Difference between revisions of "DeveloperWiki:Building in a Clean Chroot"

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The devtools package provides tools for creating and building within clean chroots.  To make a clean chroot, firstly create the directory you want it to reside in. For the purposes of this article this will be called <chrootdir>.  The create your chroot using
 
The devtools package provides tools for creating and building within clean chroots.  To make a clean chroot, firstly create the directory you want it to reside in. For the purposes of this article this will be called <chrootdir>.  The create your chroot using
  
  sudo mkarchroot -C <pacman.conf> -M <makepkg.conf> <chrootdir>/root base base-devel sudo
+
  $ sudo mkarchroot -C <pacman.conf> -M <makepkg.conf> <chrootdir>/root base base-devel sudo
  
 
The -C and -M flags are optional, but it is recommended to provide these with clean pacman.conf and makepkg.conf files (directly from the pacman package) during first creation of clean chroot to ensure lack of user specific adjustments.
 
The -C and -M flags are optional, but it is recommended to provide these with clean pacman.conf and makepkg.conf files (directly from the pacman package) during first creation of clean chroot to ensure lack of user specific adjustments.
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Firstly, make sure your chroot is up to date with:
 
Firstly, make sure your chroot is up to date with:
  
  sudo mkarchroot -u <chrootdir>/root
+
  $ sudo mkarchroot -u <chrootdir>/root
  
 
Then, to build a package in your chroot run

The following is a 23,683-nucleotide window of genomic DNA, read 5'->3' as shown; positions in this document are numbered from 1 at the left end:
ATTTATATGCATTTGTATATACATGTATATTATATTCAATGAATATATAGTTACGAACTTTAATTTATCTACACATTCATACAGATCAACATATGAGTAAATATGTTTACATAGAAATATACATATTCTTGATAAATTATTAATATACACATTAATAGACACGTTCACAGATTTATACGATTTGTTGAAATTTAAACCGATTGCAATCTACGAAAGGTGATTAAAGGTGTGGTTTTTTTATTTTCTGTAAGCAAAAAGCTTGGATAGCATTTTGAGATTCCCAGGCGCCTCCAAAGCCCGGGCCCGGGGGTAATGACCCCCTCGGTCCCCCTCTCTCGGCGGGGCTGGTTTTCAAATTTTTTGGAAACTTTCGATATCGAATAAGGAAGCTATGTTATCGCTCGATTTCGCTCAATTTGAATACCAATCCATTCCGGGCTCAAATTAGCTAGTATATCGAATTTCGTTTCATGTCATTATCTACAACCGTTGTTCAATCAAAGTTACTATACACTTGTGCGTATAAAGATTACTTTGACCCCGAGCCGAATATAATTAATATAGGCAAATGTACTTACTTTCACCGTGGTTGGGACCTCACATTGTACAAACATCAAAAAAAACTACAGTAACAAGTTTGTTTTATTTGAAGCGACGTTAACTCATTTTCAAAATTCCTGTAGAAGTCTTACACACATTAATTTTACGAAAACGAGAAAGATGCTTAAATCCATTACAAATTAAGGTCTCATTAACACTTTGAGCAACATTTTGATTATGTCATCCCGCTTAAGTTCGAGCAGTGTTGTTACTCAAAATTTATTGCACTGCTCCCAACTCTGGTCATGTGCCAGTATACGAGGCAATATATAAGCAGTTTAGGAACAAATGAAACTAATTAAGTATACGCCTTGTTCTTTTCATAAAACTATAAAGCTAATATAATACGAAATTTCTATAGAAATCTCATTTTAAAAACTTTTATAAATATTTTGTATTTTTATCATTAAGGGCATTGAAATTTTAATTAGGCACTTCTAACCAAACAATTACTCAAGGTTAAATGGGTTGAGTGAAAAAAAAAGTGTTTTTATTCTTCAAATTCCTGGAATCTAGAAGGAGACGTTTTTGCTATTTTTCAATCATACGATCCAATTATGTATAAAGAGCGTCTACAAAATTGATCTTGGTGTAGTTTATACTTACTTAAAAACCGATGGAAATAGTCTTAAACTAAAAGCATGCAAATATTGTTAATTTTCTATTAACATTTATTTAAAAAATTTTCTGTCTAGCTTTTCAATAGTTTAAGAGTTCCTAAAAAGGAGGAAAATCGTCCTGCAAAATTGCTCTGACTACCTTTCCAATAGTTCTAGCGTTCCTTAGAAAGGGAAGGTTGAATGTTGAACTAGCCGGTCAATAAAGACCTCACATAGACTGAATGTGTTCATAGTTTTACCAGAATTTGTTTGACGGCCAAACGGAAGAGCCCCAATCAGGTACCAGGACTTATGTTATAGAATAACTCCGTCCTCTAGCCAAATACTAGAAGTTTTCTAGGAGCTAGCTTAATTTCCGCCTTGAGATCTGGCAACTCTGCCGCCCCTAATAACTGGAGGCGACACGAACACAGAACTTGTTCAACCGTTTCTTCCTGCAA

Then, to build a package in your chroot run
  
  sudo makechrootpkg -c -r <chrootdir>
+
  $ sudo makechrootpkg -c -r <chrootdir>
  
 
A unionfs is used to maintain the clean chroot during building.  All installed dependencies or makedepends and other changes made during building are done in <chrootdir>/rw.  Passing the -c flag to makechrootpkg ensures that this directory is cleaned before building starts.
 
A unionfs is used to maintain the clean chroot during building.  All installed dependencies or makedepends and other changes made during building are done in <chrootdir>/rw.  Passing the -c flag to makechrootpkg ensures that this directory is cleaned before building starts.
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The cleanest way to handle a major rebuild is to create a new chroot and build your first package (typically the package you are doing the rebuild for).  Then create a local repo in you chroot.  To do this:
 
The cleanest way to handle a major rebuild is to create a new chroot and build your first package (typically the package you are doing the rebuild for).  Then create a local repo in you chroot.  To do this:
  
  sudo mkdir <chrootdir>/root/repo
+
  $ sudo mkdir <chrootdir>/root/repo
  sudo chmod 777 <chrootdir>/root/repo
+
  $ sudo chmod 777 <chrootdir>/root/repo
  
 
The chmod statement allows you to copy package files and create the local repo as your user rather than root.